Yes Means No?
Letter to the Editor:
Betty Disero and Beverley Richardson profess support for the principle
that "No Means No" and "Yes Means Yes" (Letters,
27 May). However, after paying lip service to this admirably
clear rule, they reveal that what they actually support is the position
that "Yes" means "No".
Adopting a line of argument which is rapidly gaining popularity
among those who wish to use society's desire to prevent assault
as a cover for legislating their own brand of morality, Disero and
Richardson claim that "Yes" means "No" if one
or both of the parties are "under the influence of alcohol".
According to this point of view, drinking and sex should be equated
with drinking and driving, and the law should view both with equal
Those who equate these situations betray their incomprehension
of what the issue of consent is all about. No one, whatever their
state of sobriety, wishes to hit by a car, whether it is driven
by a drunk driver or by a sober one. People who drive when intoxicated
inflict a considerable risk of such collisions on others, and that
is why we as a society refuse to allow people to drive after they
have been drinking. The question of consent never arises, because
being run into by a drunk driver is never a consensual act.
However, people in varying stages of sobriety do willingly engage
in sex. Individuals who are too intoxicated to drive safely are
still quite capable of desiring sex, of consenting to sex, and of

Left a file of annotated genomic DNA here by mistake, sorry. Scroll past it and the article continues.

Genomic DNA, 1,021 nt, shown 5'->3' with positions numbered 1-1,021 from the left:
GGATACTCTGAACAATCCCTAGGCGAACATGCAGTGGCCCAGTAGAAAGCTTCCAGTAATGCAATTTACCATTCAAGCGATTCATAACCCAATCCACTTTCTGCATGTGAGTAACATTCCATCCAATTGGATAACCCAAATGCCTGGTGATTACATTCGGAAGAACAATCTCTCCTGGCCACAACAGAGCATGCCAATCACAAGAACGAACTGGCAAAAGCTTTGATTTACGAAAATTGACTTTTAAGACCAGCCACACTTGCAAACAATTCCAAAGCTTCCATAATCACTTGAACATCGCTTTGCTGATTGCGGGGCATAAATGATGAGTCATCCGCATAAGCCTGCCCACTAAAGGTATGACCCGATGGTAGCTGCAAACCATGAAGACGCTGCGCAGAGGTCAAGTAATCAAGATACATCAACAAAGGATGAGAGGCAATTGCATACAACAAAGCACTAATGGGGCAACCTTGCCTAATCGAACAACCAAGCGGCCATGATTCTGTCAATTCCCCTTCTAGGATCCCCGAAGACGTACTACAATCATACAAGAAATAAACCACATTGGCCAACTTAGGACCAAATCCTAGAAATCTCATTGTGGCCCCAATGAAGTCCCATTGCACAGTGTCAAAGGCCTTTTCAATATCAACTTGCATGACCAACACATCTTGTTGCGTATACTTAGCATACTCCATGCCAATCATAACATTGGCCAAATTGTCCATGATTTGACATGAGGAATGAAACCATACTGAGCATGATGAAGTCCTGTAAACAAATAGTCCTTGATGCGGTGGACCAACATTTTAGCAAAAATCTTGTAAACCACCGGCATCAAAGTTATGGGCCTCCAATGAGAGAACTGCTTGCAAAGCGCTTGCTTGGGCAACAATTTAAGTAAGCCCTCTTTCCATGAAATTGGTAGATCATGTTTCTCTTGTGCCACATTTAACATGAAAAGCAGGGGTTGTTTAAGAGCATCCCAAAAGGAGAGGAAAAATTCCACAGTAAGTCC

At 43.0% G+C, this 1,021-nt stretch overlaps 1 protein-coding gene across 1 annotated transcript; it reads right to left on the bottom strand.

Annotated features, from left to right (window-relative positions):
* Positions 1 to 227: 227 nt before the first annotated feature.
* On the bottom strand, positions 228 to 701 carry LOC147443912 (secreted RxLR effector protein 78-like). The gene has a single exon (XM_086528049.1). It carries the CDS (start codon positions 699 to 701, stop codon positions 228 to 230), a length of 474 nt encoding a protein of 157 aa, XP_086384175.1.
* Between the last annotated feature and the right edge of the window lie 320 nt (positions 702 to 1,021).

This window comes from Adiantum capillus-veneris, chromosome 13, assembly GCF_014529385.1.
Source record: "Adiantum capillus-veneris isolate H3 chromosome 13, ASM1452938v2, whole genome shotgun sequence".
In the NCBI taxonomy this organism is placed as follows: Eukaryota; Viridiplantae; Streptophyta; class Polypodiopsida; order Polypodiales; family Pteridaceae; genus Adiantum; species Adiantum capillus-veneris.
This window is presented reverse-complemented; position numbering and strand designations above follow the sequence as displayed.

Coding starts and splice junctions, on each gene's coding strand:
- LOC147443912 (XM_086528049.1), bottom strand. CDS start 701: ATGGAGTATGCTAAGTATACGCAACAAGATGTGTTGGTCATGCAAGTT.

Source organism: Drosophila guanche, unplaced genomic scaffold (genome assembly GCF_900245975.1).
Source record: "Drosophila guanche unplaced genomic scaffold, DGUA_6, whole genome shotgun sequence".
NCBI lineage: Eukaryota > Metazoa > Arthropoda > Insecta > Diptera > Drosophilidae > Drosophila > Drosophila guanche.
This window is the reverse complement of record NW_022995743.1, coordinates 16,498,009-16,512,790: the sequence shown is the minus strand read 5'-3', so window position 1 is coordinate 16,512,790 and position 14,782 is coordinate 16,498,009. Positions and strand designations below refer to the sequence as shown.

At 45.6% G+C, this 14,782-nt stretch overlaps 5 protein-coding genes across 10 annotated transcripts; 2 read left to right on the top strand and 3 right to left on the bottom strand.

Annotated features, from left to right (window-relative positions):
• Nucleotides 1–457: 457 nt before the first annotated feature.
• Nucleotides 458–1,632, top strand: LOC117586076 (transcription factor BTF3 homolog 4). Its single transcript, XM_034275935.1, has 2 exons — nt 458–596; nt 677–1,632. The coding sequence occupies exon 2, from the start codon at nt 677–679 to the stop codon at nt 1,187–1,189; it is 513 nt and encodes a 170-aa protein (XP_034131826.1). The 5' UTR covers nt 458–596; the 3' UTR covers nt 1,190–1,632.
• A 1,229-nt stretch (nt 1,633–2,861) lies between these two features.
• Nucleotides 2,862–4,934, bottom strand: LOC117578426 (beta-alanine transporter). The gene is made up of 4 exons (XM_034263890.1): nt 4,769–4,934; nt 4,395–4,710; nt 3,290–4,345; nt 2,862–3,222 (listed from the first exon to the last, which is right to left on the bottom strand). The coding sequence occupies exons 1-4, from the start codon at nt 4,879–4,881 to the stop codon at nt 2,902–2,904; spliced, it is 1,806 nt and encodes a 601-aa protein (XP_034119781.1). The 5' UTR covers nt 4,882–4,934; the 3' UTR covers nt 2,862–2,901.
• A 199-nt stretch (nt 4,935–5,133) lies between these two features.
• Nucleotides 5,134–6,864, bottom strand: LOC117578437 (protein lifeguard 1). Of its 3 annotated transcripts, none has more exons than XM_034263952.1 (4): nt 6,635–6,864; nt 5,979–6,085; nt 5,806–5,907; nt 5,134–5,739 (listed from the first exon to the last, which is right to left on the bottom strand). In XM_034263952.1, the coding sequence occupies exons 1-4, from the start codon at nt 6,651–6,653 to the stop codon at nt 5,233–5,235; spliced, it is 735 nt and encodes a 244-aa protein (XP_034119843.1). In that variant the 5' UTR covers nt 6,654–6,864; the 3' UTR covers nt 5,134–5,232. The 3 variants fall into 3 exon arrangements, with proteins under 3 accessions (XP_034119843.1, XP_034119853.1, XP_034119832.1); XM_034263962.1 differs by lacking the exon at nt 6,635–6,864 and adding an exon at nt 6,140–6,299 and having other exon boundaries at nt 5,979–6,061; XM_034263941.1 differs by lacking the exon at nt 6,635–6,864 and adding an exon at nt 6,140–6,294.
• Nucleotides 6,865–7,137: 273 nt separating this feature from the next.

participating in sexual activity. It may offend the sensibilities
of the new puritans, but some people actually find that they desire
and enjoy sex more when they have been drinking or taking certain
drugs. This should not be a matter for the law.
It should also not be the business of the law to legislate a paternalistic
double standard by holding that a woman is no longer capable of
distinguishing between "Yes" and "No" if she
has been drinking, while a man remains capable of telling the difference
when he has been drinking. There may be times when there is guilt
or regret afterwards about the decision to engage in sex, but if
there has been no coercion, that too should not be a matter for
the law. Justice Minister Campbell has therefore acted correctly
in removing the "intoxication" provision from Bill C-49.
The business of the law should be to make it clear that "No"
means "No" and that society will not tolerate the use
of force or coercion to obtain sex. Anyone who can't tell the difference
between "Yes" and "No" is part of the problem.